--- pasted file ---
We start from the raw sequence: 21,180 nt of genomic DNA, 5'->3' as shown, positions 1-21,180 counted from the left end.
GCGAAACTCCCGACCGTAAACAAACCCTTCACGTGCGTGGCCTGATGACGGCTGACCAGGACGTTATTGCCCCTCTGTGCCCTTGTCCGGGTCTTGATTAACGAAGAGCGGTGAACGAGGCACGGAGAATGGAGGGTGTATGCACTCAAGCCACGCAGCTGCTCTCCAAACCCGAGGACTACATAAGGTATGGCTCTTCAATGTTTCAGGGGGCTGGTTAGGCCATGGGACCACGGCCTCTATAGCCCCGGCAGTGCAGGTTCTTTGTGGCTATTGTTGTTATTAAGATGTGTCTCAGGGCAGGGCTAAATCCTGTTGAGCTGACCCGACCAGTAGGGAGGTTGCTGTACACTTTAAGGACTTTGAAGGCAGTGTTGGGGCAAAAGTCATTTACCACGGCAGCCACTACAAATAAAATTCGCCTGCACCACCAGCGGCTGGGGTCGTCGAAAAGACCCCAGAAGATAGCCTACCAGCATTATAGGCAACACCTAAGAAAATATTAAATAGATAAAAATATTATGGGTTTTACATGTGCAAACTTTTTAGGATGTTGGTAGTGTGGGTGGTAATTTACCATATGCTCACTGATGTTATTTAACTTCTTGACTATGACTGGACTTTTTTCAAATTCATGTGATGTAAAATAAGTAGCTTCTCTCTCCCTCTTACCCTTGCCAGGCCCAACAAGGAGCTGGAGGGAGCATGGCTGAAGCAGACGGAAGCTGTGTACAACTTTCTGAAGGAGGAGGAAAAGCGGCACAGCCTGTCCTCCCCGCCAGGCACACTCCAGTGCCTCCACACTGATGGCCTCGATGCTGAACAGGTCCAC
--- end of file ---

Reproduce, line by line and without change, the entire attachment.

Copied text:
We start from the raw sequence: 21,180 nt of genomic DNA, 5'->3' as shown, positions 1-21,180 counted from the left end.
GCGAAACTCCCGACCGTAAACAAACCCTTCACGTGCGTGGCCTGATGACGGCTGACCAGGACGTTATTGCCCCTCTGTGCCCTTGTCCGGGTCTTGATTAACGAAGAGCGGTGAACGAGGCACGGAGAATGGAGGGTGTATGCACTCAAGCCACGCAGCTGCTCTCCAAACCCGAGGACTACATAAGGTATGGCTCTTCAATGTTTCAGGGGGCTGGTTAGGCCATGGGACCACGGCCTCTATAGCCCCGGCAGTGCAGGTTCTTTGTGGCTATTGTTGTTATTAAGATGTGTCTCAGGGCAGGGCTAAATCCTGTTGAGCTGACCCGACCAGTAGGGAGGTTGCTGTACACTTTAAGGACTTTGAAGGCAGTGTTGGGGCAAAAGTCATTTACCACGGCAGCCACTACAAATAAAATTCGCCTGCACCACCAGCGGCTGGGGTCGTCGAAAAGACCCCAGAAGATAGCCTACCAGCATTATAGGCAACACCTAAGAAAATATTAAATAGATAAAAATATTATGGGTTTTACATGTGCAAACTTTTTAGGATGTTGGTAGTGTGGGTGGTAATTTACCATATGCTCACTGATGTTATTTAACTTCTTGACTATGACTGGACTTTTTTCAAATTCATGTGATGTAAAATAAGTAGCTTCTCTCTCCCTCTTACCCTTGCCAGGCCCAACAAGGAGCTGGAGGGAGCATGGCTGAAGCAGACGGAAGCTGTGTACAACTTTCTGAAGGAGGAGGAAAAGCGGCACAGCCTGTCCTCCCCGCCAGGCACACTCCAGTGCCTCCACACTGATGGCCTCGATGCTGAACAGGTCCAC